Scanned image of the page. Keyboard directions: use + to zoom in, - to zoom out, arrow keys to pan inside the viewer.

Page Options

Download this Issue


Something wrong?

Something wrong with this page? Report problem.

Rights / Permissions

This collection, digitized in collaboration with the Michigan Daily and the Board for Student Publications, contains materials that are protected by copyright law. Access to these materials is provided for non-profit educational and research purposes. If you use an item from this collection, it is your responsibility to consider the work's copyright status and obtain any required permission.

June 06, 1979 - Image 7

Resource type:
Michigan Daily, 1979-06-06

Disclaimer: Computer generated plain text may have errors. Read more about this.

The Michigan Daily-Wednesday, June 6, 1979-Page 7
DC-10 groundings negated pending hearing

District Court judge told the Federal
Aviation Administration (FAA) to ,
ground all U.S.-registered DC-10s
yesterday, but delayed the effect of his
order and the FAA halted the drafting
of a directive that would have kept the
planes out of the air.
"We are not grounding the planes
tonight," said FAA spokesman Dennis
SPOKESPERSONS for many of the
U.S. airlines using DC-10 jetliners said
yesterday their aircraft would continue
flying until the Federal Aviation Ad-
ministration passes on a federal judge's
order grounding the planes.
McDonnell-Douglas Corp., builder of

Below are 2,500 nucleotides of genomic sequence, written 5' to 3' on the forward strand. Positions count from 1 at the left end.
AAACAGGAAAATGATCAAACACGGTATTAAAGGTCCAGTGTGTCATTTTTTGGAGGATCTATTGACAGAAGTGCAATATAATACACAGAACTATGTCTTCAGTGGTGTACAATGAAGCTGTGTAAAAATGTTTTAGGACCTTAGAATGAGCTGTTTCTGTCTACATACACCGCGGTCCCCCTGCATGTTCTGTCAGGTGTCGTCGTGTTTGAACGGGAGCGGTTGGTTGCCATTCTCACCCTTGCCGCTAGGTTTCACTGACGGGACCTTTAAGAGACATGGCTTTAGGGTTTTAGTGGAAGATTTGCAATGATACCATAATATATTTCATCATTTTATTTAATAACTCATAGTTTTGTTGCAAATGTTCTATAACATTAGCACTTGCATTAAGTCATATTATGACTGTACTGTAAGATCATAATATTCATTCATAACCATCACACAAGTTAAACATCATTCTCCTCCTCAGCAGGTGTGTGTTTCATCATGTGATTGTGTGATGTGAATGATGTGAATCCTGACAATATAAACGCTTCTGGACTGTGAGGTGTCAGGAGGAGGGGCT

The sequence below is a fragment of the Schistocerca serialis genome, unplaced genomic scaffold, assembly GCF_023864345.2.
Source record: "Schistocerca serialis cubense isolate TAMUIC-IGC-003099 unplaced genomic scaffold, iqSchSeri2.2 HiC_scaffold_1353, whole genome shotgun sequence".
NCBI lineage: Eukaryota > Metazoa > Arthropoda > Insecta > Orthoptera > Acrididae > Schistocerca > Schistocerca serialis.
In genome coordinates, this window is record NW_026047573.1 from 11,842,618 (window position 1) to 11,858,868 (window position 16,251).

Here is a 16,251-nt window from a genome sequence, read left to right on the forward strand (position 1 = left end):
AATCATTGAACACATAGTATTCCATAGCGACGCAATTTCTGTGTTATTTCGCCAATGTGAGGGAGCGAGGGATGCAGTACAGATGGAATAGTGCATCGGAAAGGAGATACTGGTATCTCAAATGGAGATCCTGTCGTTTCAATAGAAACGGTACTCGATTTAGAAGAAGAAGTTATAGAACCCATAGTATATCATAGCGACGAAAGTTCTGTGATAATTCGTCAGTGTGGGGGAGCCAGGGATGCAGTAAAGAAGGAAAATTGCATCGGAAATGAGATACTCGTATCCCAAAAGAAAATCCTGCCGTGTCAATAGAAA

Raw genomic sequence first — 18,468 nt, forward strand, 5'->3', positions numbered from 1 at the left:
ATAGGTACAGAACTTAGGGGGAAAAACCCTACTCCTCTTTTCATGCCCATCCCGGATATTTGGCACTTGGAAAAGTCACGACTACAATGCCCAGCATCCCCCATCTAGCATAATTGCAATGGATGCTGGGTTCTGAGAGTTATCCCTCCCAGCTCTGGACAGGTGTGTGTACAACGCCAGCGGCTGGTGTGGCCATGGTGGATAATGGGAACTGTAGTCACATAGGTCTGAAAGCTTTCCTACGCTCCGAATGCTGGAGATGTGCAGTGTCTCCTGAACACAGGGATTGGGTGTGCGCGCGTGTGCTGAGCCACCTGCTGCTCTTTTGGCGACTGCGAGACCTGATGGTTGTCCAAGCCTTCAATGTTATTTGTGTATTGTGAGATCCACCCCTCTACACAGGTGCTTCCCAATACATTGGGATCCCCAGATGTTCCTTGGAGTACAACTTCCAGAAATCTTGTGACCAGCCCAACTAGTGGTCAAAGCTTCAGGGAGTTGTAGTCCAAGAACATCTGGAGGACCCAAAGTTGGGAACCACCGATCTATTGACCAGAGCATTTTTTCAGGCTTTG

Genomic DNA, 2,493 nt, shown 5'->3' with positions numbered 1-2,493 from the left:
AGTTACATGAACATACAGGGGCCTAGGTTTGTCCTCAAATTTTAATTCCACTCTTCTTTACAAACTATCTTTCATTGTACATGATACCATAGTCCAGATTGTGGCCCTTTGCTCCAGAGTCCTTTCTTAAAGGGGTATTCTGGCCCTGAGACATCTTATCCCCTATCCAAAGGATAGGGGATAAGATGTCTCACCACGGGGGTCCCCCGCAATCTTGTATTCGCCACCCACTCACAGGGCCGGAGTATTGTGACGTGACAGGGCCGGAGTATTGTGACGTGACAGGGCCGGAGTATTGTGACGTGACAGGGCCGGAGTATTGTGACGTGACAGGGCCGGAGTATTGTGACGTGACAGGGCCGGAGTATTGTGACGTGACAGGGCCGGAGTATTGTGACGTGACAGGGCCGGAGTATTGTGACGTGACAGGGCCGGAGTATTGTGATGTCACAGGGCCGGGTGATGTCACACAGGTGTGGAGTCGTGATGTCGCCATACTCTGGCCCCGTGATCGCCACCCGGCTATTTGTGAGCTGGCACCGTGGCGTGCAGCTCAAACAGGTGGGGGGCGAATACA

the DC-10, said the grounding order by
U.S. District Judge Aubrey E. Robinson
Jr. in Washington was "completely un-
And the Airline Passengers
Association (APA), the organization
that sought the grounding, said, "We
are not gleeful over the thing at all."
ROBINSON TOLD the FAA to ground
all 138 U.S.-registered DC-10 jetliners in
the wake of last month's crash in
Chicago that killed 275 people.
Local ex
While the government and some in-
dustries are launching major research
campaigns to investigate the feasibility
of alternate automotive fuels, some
local experts say they are rather
pessimistic about the practicality of
implementing the substitutes.
Associate Mechanical Engineering
Prof. Donald Patterson, of the Univer-
sity's Automotive Research Laboratory
on North Campus, said most alternate
fuels are very expensive.
"WE HAVE PLENTY of energy,"
said Patterson. "Everything is a mat-
ter of economics."
Patterson said methanol, which is
made from natural gas or coal and is
currently the most economical of the
alternative fuels, is approximately four
times more expensive than gasoline
when refining costs and energy value
are considered.
Another substitute fuel is ethanol,
which can be made from grain. This
fuel currently is being used in a ten per
cent blend with gasoline called gasahol,
according to Richard Lawrence of the
Environmental Protection Agency
(EPA) on Plymouth Rd.
LAWRENCE SAID gasahol, which
can also be made from methanol and is
being sold by independent distributors
and gas stations, is popular because it

AP Photo
U.S. registered DC-10s were grounded by a U.S. District Court judge yesterday. But most airlines have reported that their
planes will continue flying until the Federal Aviation Administration (FAA) directs them to end flights.
perts rate alternative auto fuels

provides subsidies to farmers.
"Congress voted to move an excise
tax on fuels containing alcohol from
grain," said Lawrence.
Although Patterson said "methanol,
ethanol, and the higher alcohols are

ficient than gasoline are "quite
The reason, he said, is because "the
energy in ethanol is two-thirds that in
gasoline - a mixture of 10 per cent
ethanol with gasoline gives three to four

'Methanol, ethanol, and the higher alcohols are
potentialfuels for gasoline as well as diesel engines.'
-Prof. Donald Patterson, of the-